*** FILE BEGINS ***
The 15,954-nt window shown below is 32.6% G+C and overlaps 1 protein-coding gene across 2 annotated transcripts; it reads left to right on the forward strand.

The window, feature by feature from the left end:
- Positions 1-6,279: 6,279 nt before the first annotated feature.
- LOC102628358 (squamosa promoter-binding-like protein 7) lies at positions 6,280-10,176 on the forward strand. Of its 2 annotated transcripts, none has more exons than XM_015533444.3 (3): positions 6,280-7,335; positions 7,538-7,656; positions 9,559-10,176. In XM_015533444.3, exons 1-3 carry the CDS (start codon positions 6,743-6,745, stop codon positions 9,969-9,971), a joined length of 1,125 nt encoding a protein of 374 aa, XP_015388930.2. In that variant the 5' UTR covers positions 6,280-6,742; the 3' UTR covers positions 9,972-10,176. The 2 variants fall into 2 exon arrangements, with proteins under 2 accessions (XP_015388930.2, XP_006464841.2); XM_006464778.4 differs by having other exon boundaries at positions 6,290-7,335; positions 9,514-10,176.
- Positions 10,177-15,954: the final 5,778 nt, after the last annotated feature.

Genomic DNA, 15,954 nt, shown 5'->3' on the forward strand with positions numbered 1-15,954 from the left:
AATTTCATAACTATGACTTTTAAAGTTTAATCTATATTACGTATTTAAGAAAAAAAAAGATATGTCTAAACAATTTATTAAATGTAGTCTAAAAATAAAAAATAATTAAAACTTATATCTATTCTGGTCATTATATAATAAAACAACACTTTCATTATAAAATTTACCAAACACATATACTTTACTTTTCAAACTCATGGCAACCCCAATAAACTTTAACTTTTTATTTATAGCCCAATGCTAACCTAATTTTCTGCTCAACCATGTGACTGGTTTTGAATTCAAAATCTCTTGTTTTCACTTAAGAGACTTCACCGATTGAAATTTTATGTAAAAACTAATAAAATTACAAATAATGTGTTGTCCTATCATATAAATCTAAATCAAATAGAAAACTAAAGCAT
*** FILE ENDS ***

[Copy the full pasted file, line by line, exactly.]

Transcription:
The 15,954-nt window shown below is 32.6% G+C and overlaps 1 protein-coding gene across 2 annotated transcripts; it reads left to right on the forward strand.

The window, feature by feature from the left end:
- Positions 1-6,279: 6,279 nt before the first annotated feature.
- LOC102628358 (squamosa promoter-binding-like protein 7) lies at positions 6,280-10,176 on the forward strand. Of its 2 annotated transcripts, none has more exons than XM_015533444.3 (3): positions 6,280-7,335; positions 7,538-7,656; positions 9,559-10,176. In XM_015533444.3, exons 1-3 carry the CDS (start codon positions 6,743-6,745, stop codon positions 9,969-9,971), a joined length of 1,125 nt encoding a protein of 374 aa, XP_015388930.2. In that variant the 5' UTR covers positions 6,280-6,742; the 3' UTR covers positions 9,972-10,176. The 2 variants fall into 2 exon arrangements, with proteins under 2 accessions (XP_015388930.2, XP_006464841.2); XM_006464778.4 differs by having other exon boundaries at positions 6,290-7,335; positions 9,514-10,176.
- Positions 10,177-15,954: the final 5,778 nt, after the last annotated feature.

Genomic DNA, 15,954 nt, shown 5'->3' on the forward strand with positions numbered 1-15,954 from the left:
AATTTCATAACTATGACTTTTAAAGTTTAATCTATATTACGTATTTAAGAAAAAAAAAGATATGTCTAAACAATTTATTAAATGTAGTCTAAAAATAAAAAATAATTAAAACTTATATCTATTCTGGTCATTATATAATAAAACAACACTTTCATTATAAAATTTACCAAACACATATACTTTACTTTTCAAACTCATGGCAACCCCAATAAACTTTAACTTTTTATTTATAGCCCAATGCTAACCTAATTTTCTGCTCAACCATGTGACTGGTTTTGAATTCAAAATCTCTTGTTTTCACTTAAGAGACTTCACCGATTGAAATTTTATGTAAAAACTAATAAAATTACAAATAATGTGTTGTCCTATCATATAAATCTAAATCAAATAGAAAACTAAAGCAT